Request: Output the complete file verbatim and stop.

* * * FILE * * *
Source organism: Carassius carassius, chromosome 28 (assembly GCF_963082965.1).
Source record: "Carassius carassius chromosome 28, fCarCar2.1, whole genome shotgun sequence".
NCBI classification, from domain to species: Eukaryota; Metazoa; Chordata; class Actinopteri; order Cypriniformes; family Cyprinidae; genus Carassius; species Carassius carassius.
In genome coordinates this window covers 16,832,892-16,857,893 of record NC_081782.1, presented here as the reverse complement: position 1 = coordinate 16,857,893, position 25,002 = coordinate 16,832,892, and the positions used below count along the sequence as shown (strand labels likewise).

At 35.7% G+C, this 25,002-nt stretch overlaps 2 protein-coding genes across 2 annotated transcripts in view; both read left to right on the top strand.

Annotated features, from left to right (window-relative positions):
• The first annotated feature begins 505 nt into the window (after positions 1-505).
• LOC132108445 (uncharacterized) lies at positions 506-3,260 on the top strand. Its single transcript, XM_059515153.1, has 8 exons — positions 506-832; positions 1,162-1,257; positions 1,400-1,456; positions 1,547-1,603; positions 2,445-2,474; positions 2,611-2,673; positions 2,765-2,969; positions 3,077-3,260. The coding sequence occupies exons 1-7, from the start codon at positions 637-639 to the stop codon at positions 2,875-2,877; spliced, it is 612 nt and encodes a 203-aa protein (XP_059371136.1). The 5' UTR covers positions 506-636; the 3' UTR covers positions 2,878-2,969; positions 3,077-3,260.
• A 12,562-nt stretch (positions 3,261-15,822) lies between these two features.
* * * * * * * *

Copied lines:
Source organism: Carassius carassius, chromosome 28 (assembly GCF_963082965.1).
Source record: "Carassius carassius chromosome 28, fCarCar2.1, whole genome shotgun sequence".
NCBI classification, from domain to species: Eukaryota; Metazoa; Chordata; class Actinopteri; order Cypriniformes; family Cyprinidae; genus Carassius; species Carassius carassius.
In genome coordinates this window covers 16,832,892-16,857,893 of record NC_081782.1, presented here as the reverse complement: position 1 = coordinate 16,857,893, position 25,002 = coordinate 16,832,892, and the positions used below count along the sequence as shown (strand labels likewise).

At 35.7% G+C, this 25,002-nt stretch overlaps 2 protein-coding genes across 2 annotated transcripts in view; both read left to right on the top strand.

Annotated features, from left to right (window-relative positions):
• The first annotated feature begins 505 nt into the window (after positions 1-505).
• LOC132108445 (uncharacterized) lies at positions 506-3,260 on the top strand. Its single transcript, XM_059515153.1, has 8 exons — positions 506-832; positions 1,162-1,257; positions 1,400-1,456; positions 1,547-1,603; positions 2,445-2,474; positions 2,611-2,673; positions 2,765-2,969; positions 3,077-3,260. The coding sequence occupies exons 1-7, from the start codon at positions 637-639 to the stop codon at positions 2,875-2,877; spliced, it is 612 nt and encodes a 203-aa protein (XP_059371136.1). The 5' UTR covers positions 506-636; the 3' UTR covers positions 2,878-2,969; positions 3,077-3,260.
• A 12,562-nt stretch (positions 3,261-15,822) lies between these two features.